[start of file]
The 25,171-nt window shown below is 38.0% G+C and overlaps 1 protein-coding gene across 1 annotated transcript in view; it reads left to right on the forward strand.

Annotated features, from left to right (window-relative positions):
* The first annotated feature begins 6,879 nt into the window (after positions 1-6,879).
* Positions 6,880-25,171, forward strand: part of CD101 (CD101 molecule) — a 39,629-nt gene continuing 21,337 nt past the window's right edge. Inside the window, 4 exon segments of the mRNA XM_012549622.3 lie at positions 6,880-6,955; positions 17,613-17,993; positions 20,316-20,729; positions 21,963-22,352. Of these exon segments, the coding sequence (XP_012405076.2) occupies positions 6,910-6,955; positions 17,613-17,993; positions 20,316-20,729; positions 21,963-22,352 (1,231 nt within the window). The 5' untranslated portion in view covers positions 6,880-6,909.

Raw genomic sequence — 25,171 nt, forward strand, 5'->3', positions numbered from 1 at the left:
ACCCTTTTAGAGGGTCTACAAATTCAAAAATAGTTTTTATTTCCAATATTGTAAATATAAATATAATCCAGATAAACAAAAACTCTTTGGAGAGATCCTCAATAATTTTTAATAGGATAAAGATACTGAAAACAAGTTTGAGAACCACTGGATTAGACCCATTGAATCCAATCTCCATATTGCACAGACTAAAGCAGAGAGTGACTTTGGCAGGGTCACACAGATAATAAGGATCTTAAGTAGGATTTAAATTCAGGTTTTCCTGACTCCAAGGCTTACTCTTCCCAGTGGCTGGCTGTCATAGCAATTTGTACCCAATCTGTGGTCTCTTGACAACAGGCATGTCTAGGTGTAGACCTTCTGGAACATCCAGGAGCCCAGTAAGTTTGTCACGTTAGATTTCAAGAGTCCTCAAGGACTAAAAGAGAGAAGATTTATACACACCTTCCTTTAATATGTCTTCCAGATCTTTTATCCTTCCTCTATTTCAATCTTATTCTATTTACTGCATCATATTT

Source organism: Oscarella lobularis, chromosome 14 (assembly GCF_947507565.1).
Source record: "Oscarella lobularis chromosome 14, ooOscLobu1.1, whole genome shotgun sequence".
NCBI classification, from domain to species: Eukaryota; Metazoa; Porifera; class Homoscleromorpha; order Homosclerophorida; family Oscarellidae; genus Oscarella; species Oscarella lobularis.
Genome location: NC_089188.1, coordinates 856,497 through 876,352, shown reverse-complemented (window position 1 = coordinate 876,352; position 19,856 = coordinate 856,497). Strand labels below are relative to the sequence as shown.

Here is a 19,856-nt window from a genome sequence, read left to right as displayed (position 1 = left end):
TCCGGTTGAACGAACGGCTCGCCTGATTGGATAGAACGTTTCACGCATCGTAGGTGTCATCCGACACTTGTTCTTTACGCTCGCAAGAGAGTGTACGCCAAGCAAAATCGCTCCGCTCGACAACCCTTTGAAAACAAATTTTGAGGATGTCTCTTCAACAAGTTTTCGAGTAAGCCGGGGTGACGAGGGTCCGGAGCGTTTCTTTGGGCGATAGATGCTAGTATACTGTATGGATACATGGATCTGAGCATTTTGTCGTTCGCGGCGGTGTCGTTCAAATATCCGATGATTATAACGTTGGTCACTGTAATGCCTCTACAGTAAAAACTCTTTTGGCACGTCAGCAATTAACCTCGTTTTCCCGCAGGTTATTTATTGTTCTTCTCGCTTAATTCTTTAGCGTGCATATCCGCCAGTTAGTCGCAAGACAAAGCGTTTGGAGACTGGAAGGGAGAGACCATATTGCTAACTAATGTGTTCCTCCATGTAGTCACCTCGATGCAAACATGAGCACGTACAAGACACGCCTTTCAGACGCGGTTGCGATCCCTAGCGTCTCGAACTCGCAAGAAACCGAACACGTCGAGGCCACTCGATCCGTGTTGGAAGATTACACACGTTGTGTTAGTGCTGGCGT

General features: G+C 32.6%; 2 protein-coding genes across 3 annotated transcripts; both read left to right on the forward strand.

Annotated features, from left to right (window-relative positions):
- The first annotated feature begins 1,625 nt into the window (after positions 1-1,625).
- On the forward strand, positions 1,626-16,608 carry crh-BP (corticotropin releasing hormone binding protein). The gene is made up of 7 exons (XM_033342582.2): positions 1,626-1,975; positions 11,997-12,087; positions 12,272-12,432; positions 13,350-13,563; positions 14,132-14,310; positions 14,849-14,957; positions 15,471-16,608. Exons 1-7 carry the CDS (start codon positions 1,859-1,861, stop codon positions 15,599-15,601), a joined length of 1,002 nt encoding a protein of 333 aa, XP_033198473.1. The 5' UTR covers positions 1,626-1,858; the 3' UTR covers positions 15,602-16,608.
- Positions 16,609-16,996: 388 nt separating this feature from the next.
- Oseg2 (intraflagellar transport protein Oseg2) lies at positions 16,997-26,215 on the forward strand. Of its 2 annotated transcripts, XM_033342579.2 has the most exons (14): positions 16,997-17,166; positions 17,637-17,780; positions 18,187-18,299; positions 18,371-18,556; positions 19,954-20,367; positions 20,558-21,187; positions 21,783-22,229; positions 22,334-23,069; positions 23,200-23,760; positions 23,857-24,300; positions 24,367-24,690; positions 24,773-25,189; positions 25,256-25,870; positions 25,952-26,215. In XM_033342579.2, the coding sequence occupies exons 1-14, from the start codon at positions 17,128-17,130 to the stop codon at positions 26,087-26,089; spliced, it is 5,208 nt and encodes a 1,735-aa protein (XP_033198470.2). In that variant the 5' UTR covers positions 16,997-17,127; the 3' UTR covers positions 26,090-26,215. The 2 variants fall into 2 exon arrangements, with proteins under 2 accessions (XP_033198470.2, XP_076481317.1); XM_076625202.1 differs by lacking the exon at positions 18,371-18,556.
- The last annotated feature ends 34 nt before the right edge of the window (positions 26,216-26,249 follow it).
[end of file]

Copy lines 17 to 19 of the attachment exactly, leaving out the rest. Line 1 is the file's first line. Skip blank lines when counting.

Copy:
- Positions 16,609-16,996: 388 nt separating this feature from the next.
- Oseg2 (intraflagellar transport protein Oseg2) lies at positions 16,997-26,215 on the forward strand. Of its 2 annotated transcripts, XM_033342579.2 has the most exons (14): positions 16,997-17,166; positions 17,637-17,780; positions 18,187-18,299; positions 18,371-18,556; positions 19,954-20,367; positions 20,558-21,187; positions 21,783-22,229; positions 22,334-23,069; positions 23,200-23,760; positions 23,857-24,300; positions 24,367-24,690; positions 24,773-25,189; positions 25,256-25,870; positions 25,952-26,215. In XM_033342579.2, the coding sequence occupies exons 1-14, from the start codon at positions 17,128-17,130 to the stop codon at positions 26,087-26,089; spliced, it is 5,208 nt and encodes a 1,735-aa protein (XP_033198470.2). In that variant the 5' UTR covers positions 16,997-17,127; the 3' UTR covers positions 26,090-26,215. The 2 variants fall into 2 exon arrangements, with proteins under 2 accessions (XP_033198470.2, XP_076481317.1); XM_076625202.1 differs by lacking the exon at positions 18,371-18,556.
- The last annotated feature ends 34 nt before the right edge of the window (positions 26,216-26,249 follow it).